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Crime Fighters Find the Borescope a Powerful Ally

Photonics Spectra
Jun 1997
Ruth A. Mendonsa

Borescopes usually have a light source and a series of rods that allow magnified, illuminated viewing inside very small holes and apertures. Some borescopes use spaced achromats and others use the Hopkins design so the objective lens forms the image from one end of the borescope to the other. These features make the borescope a useful tool for crime investigation, but the use of so many tiny, expensive lenses and a lack of precision have limited its use.
Gradient Lens Corp. of Rochester, N.Y., has developed a proprietary manufacturing process and patented technology for producing precision lenses and borescopes at an affordable cost. The company's Hawkeye precision borescope replaces all those lenses with a few simple glass rods. Most lens aberrations, which cause a loss of image quality, are eliminated by the company's manufacturing technique and approach to balancing chromatic aberration.
Bob Stanton, an examiner with the Monroe County Crime Lab, also in Rochester, uses the Hawkeye borescope to examine the grooves or marks inside a gun's barrel, which make unique marks on any bullet fired from a gun. In a typical investigation, examiners fire a test bullet from the gun in question and then look for a match between the marks in the barrel and those of a bullet used in a crime.
The instrument can also be used to examine nonfunctioning weapons. "Sometimes we have a weapon that is damaged or that can't be taken apart," Stanton said. "The borescope enables us to look into even small, confined areas with precision." With a 90° adapter, Stanton can look into a gun's bore, firing hole or other areas that require this angle for viewing.

The safety element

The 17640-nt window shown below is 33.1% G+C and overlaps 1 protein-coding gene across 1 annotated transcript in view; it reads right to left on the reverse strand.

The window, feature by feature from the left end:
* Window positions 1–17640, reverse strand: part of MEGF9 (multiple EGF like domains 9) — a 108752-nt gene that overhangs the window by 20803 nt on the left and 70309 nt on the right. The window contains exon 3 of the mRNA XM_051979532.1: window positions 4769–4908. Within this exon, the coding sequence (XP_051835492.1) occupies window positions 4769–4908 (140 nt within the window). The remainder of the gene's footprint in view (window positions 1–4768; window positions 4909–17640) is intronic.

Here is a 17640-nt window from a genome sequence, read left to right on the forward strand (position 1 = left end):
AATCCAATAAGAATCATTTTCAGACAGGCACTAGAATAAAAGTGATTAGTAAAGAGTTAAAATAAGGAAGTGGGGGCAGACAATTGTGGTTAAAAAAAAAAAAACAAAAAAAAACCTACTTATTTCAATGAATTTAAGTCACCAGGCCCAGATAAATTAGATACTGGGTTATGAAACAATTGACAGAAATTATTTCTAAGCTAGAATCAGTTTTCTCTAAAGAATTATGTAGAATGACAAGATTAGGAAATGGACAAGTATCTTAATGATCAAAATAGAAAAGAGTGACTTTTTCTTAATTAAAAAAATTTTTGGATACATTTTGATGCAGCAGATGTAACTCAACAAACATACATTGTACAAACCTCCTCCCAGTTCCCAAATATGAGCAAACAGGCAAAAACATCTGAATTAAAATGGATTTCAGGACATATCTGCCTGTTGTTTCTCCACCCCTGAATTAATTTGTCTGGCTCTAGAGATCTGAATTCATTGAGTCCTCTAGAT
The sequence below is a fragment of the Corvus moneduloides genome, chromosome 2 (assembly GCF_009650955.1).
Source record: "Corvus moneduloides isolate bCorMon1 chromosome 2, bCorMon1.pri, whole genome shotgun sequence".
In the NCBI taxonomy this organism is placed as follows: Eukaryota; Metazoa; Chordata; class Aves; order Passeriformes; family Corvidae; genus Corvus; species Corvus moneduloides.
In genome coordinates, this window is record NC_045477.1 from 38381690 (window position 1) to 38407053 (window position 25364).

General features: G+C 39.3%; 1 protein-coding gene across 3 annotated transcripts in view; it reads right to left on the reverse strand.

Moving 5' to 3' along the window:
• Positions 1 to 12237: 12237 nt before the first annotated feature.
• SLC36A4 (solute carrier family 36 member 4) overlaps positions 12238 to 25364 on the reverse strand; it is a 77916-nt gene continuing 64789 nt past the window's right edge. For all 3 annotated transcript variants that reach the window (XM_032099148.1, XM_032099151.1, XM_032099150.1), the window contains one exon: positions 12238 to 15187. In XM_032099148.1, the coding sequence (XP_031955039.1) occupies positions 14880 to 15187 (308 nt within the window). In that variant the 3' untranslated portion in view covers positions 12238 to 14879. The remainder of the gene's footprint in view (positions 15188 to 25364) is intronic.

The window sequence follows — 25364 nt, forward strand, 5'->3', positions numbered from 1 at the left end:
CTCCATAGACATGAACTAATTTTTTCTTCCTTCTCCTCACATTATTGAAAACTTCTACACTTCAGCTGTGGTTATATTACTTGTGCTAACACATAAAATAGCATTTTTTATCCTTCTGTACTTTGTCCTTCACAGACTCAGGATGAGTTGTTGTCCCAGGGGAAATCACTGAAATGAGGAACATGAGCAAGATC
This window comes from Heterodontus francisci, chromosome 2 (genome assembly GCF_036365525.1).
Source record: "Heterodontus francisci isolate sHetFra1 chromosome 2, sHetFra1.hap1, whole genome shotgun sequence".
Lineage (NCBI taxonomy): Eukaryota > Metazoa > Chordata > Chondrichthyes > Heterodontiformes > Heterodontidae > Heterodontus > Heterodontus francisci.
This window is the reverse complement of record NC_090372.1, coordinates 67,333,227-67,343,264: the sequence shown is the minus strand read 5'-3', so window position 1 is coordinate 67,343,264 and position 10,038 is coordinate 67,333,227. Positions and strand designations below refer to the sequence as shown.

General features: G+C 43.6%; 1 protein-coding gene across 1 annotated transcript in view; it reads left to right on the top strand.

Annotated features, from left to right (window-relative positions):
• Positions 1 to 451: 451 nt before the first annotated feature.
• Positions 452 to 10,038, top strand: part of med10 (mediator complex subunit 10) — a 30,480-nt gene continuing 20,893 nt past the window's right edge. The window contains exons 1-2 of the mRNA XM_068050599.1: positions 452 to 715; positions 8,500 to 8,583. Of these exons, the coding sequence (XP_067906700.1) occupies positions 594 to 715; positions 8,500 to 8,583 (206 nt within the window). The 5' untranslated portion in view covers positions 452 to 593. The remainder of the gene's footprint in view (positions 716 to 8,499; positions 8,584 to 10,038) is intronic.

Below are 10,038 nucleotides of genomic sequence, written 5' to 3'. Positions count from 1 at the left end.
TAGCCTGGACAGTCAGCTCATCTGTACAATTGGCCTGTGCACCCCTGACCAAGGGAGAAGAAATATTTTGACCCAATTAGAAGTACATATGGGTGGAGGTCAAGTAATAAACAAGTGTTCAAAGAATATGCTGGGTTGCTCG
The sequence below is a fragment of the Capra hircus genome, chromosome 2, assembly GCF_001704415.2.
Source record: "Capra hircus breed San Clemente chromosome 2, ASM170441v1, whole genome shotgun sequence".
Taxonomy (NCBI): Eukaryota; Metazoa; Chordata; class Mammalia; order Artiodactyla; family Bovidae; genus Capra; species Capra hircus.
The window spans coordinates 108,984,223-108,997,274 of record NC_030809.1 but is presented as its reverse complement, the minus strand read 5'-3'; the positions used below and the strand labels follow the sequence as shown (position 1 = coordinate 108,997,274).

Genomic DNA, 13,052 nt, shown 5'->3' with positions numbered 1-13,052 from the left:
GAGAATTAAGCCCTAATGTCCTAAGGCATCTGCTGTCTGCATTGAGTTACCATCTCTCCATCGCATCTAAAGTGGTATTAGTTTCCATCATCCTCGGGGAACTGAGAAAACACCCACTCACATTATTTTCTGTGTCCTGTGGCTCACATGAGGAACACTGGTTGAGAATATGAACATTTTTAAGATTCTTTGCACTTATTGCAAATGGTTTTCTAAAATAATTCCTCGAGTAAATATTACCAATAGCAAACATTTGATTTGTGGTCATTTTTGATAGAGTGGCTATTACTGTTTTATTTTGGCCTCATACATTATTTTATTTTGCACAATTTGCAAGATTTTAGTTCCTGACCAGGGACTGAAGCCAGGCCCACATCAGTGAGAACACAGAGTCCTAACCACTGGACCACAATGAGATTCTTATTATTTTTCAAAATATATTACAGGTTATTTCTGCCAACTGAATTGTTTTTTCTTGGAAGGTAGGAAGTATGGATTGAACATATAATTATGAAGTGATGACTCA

It can be dangerous to fire a damaged gun. One examiner who works for a law enforcement agency in Canada said the Hawkeye not only lets him look for a manufacturer's stamping, residue and other evidence, but also offers a measure of safety. Sometimes investigators run across a situation where a firearm is damaged or has been tampered with, making it more difficult to verify its match with a bullet and dangerous to do a test firing. In one case, an examiner lost several fingers when firing a damaged weapon.
"With the Hawkeye borescope we can look at a weapon before we fire it and find out if there is a weakness that would make firing a weapon dangerous. The borescope allows us to get some good, solid information, even when it isn't safe to fire the weapon," the investigator said.

The time element
Investigators sometimes have to search cars for drugs, and disassembling a car for this purpose can take as long as three days, according to one investigator. But now they can insert the borescope into the anticorrosion holes in a car and explore the interior in a fraction of the time. "The borescope saved a great deal of time, as well as helping ensure that we were doing an exhaustive investigation," the examiner said.

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